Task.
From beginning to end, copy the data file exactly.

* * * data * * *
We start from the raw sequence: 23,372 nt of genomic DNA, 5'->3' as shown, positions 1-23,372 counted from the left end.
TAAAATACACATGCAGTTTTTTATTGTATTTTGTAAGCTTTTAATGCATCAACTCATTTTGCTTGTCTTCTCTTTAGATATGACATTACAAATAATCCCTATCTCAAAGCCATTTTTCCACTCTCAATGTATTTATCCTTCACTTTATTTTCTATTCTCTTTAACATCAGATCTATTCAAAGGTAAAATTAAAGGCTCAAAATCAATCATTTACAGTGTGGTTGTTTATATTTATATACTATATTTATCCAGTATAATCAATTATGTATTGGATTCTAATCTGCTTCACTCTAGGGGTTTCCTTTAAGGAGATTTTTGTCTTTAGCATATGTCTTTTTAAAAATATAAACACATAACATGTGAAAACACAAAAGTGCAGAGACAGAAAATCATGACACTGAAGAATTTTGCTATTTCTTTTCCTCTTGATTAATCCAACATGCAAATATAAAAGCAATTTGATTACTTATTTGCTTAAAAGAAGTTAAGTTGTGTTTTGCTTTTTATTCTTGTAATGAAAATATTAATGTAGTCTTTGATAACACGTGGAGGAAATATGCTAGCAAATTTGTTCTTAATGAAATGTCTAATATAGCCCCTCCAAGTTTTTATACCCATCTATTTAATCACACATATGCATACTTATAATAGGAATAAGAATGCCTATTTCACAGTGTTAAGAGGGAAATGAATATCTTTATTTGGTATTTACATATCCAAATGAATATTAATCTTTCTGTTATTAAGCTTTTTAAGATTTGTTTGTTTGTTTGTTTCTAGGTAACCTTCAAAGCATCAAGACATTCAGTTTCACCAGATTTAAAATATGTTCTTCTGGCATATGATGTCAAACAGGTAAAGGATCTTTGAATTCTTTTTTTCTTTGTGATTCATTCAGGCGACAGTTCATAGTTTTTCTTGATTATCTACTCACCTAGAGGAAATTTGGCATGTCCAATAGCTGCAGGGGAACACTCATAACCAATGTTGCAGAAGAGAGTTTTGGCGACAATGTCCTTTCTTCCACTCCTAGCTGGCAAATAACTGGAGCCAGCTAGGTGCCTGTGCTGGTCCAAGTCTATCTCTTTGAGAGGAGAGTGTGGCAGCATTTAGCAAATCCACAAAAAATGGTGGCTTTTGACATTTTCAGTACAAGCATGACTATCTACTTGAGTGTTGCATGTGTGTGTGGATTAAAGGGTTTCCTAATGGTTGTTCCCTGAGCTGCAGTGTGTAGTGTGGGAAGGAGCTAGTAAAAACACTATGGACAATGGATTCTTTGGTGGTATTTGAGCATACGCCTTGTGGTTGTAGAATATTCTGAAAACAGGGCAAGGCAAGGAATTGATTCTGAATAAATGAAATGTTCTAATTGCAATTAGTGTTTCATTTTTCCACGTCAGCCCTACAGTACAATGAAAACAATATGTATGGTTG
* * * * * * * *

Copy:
We start from the raw sequence: 23,372 nt of genomic DNA, 5'->3' as shown, positions 1-23,372 counted from the left end.
TAAAATACACATGCAGTTTTTTATTGTATTTTGTAAGCTTTTAATGCATCAACTCATTTTGCTTGTCTTCTCTTTAGATATGACATTACAAATAATCCCTATCTCAAAGCCATTTTTCCACTCTCAATGTATTTATCCTTCACTTTATTTTCTATTCTCTTTAACATCAGATCTATTCAAAGGTAAAATTAAAGGCTCAAAATCAATCATTTACAGTGTGGTTGTTTATATTTATATACTATATTTATCCAGTATAATCAATTATGTATTGGATTCTAATCTGCTTCACTCTAGGGGTTTCCTTTAAGGAGATTTTTGTCTTTAGCATATGTCTTTTTAAAAATATAAACACATAACATGTGAAAACACAAAAGTGCAGAGACAGAAAATCATGACACTGAAGAATTTTGCTATTTCTTTTCCTCTTGATTAATCCAACATGCAAATATAAAAGCAATTTGATTACTTATTTGCTTAAAAGAAGTTAAGTTGTGTTTTGCTTTTTATTCTTGTAATGAAAATATTAATGTAGTCTTTGATAACACGTGGAGGAAATATGCTAGCAAATTTGTTCTTAATGAAATGTCTAATATAGCCCCTCCAAGTTTTTATACCCATCTATTTAATCACACATATGCATACTTATAATAGGAATAAGAATGCCTATTTCACAGTGTTAAGAGGGAAATGAATATCTTTATTTGGTATTTACATATCCAAATGAATATTAATCTTTCTGTTATTAAGCTTTTTAAGATTTGTTTGTTTGTTTGTTTCTAGGTAACCTTCAAAGCATCAAGACATTCAGTTTCACCAGATTTAAAATATGTTCTTCTGGCATATGATGTCAAACAGGTAAAGGATCTTTGAATTCTTTTTTTCTTTGTGATTCATTCAGGCGACAGTTCATAGTTTTTCTTGATTATCTACTCACCTAGAGGAAATTTGGCATGTCCAATAGCTGCAGGGGAACACTCATAACCAATGTTGCAGAAGAGAGTTTTGGCGACAATGTCCTTTCTTCCACTCCTAGCTGGCAAATAACTGGAGCCAGCTAGGTGCCTGTGCTGGTCCAAGTCTATCTCTTTGAGAGGAGAGTGTGGCAGCATTTAGCAAATCCACAAAAAATGGTGGCTTTTGACATTTTCAGTACAAGCATGACTATCTACTTGAGTGTTGCATGTGTGTGTGGATTAAAGGGTTTCCTAATGGTTGTTCCCTGAGCTGCAGTGTGTAGTGTGGGAAGGAGCTAGTAAAAACACTATGGACAATGGATTCTTTGGTGGTATTTGAGCATACGCCTTGTGGTTGTAGAATATTCTGAAAACAGGGCAAGGCAAGGAATTGATTCTGAATAAATGAAATGTTCTAATTGCAATTAGTGTTTCATTTTTCCACGTCAGCCCTACAGTACAATGAAAACAATATGTATGGTTG